If your dog is bigger, male and a purebred, it may get a diagnosis of cancer earlier in its life compared to other dogs, a new study finds.

A dog’s size, gender and breed appear to affect its average age at cancer diagnosis, researchers found. This should inform canine cancer screening guidelines, they wrote in the Feb. 1 issue of PLOS ONE.

Cancer kills more adult dogs than any other cause. Detecting it early can provide better treatment options, just like with humans, the authors said in background notes.

Although new noninvasive blood tests for dogs can detect tumor DNA long before other signs of cancer arise, the authors say no formal guidelines exist for when dogs should be screened.

Co-author Jill Rafalko of PetDx in La Jolla, Calif., and colleagues set out to change that.

“Dogs now have a new option for cancer screening called ‘liquid biopsy,’ which, similar to the human version of this test, leverages next-generation sequencing technology to detect multiple types of cancer using a simple blood draw,” Rafalko and her colleagues said in a journal news release.

“However, the age to start screening for cancer in dogs can vary depending on their breed or weight. Our study, involving over 3,000 cancer-diagnosed dogs, found that all dogs should begin cancer screening at age 7, but certain breeds may benefit from screening starting as early as age 4,” the authors said.

The researchers’ first step was to determine the median age at cancer diagnosis of dogs with different characteristics.

They analyzed more than 3,400 dogs with cancer in the United States, finding that giant breeds like mastiffs, males and purebred dogs tended to be diagnosed with cancer at younger ages.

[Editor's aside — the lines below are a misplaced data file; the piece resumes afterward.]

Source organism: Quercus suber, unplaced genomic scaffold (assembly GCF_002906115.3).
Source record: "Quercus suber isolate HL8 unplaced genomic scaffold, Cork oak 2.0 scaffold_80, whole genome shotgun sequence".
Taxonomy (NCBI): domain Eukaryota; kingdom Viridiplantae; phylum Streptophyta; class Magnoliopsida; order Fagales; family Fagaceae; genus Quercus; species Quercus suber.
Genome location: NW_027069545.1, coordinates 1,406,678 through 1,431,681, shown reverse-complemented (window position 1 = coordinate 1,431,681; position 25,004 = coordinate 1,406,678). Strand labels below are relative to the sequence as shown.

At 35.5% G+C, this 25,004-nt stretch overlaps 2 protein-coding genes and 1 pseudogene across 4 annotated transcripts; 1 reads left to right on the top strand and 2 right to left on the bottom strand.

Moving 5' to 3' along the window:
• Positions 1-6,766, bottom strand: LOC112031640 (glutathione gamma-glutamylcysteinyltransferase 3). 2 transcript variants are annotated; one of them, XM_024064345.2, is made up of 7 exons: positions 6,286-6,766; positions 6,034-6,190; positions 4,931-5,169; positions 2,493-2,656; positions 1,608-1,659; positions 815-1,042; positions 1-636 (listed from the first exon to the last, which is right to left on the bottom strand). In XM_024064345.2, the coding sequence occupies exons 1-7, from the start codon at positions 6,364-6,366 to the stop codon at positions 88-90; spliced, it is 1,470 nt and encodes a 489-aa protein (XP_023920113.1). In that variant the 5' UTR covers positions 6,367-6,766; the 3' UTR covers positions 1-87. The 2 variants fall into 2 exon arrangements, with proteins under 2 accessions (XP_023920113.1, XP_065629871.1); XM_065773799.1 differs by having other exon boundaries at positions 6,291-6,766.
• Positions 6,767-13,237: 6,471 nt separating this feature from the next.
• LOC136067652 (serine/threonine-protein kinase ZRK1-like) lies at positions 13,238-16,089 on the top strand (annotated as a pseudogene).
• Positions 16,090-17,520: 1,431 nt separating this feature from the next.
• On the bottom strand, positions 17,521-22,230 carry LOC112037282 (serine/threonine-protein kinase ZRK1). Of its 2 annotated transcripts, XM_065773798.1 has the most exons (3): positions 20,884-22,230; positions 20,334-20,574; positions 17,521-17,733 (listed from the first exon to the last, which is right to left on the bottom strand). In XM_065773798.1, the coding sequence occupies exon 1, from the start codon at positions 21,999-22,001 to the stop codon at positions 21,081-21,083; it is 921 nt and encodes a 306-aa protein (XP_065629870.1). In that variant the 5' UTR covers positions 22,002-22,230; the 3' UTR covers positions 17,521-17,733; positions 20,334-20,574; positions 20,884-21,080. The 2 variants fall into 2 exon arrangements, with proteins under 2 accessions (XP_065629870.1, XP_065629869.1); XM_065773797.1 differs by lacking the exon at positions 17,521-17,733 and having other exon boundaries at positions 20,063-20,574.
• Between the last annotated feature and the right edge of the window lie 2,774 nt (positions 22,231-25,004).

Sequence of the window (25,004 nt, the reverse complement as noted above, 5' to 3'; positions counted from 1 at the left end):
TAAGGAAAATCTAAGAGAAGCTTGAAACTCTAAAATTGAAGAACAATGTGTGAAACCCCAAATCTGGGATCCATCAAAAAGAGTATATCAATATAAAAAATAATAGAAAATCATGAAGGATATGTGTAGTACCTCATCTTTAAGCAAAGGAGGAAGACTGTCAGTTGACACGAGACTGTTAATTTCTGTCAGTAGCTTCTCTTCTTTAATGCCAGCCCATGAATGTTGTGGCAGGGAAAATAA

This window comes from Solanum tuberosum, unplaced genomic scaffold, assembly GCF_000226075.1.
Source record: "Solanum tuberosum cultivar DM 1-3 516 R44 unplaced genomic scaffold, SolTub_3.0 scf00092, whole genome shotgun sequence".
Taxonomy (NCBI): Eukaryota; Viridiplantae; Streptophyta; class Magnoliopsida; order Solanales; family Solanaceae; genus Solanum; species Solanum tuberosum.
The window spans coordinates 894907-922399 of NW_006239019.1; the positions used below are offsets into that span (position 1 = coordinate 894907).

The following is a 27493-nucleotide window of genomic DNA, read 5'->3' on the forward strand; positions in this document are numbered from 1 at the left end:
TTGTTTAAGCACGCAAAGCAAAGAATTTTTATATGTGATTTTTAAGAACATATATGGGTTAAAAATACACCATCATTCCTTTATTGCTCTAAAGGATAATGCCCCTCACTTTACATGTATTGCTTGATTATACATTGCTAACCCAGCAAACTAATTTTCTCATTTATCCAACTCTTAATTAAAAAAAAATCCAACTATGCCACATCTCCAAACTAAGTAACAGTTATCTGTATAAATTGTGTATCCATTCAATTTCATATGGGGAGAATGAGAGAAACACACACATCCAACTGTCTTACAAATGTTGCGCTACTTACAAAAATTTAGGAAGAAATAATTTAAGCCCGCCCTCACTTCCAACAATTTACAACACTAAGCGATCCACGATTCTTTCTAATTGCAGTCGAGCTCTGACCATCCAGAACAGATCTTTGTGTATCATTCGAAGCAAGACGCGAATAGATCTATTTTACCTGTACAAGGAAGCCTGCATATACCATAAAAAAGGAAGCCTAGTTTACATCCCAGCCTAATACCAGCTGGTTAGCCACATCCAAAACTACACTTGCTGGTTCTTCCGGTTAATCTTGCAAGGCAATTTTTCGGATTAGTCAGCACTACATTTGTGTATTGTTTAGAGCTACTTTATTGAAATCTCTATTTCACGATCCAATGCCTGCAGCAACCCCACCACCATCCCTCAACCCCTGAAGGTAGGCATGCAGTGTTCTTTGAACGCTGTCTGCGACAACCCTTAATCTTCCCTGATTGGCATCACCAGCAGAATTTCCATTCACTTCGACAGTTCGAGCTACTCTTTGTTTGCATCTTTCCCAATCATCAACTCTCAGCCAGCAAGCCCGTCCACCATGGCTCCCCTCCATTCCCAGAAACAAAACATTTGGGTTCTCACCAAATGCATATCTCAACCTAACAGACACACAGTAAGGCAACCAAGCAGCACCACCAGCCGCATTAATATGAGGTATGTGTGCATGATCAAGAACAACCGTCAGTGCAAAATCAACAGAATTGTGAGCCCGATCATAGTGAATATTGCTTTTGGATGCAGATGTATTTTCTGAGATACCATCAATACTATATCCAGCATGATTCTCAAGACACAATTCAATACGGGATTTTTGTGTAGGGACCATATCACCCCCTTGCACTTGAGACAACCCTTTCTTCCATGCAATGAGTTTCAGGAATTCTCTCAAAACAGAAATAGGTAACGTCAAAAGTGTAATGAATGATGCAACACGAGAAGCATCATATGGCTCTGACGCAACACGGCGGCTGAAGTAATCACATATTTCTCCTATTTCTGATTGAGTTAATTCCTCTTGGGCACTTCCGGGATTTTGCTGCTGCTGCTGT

The median age at cancer diagnosis for dogs weighing roughly 165 pounds or more was 5 years, meaning half were diagnosed at a later age and half at a younger age. That compared to 11 years for dogs weighing roughly 5.5 to 11 pounds, they found.

The mean diagnosis age for purebred dogs was 8.2 years, compared to 9.2 years for dogs whose breed was described as mixed or “other.”

The researchers determined that mastiffs, Saint Bernards, Great Danes and bulldogs had the youngest median diagnosis age, about 6 years old. Irish wolfhounds, vizslas and Bernese mountain dogs had median diagnosis ages of 6.1 to 7 years. At 11.5 years, the bichon frise had the oldest median diagnosis age.

Female dogs were typically diagnosed with cancer at older ages than males. Neutered dogs were diagnosed later than intact dogs.

The researchers proposed that blood tests should begin two years before a dog reaches the median diagnosis age for its breed or weight.

More information

The U.S. Food and Drug Administration has more on dogs and cancer.

SOURCE: PLOS ONE, news release, Feb. 1, 2023

Source: HealthDay

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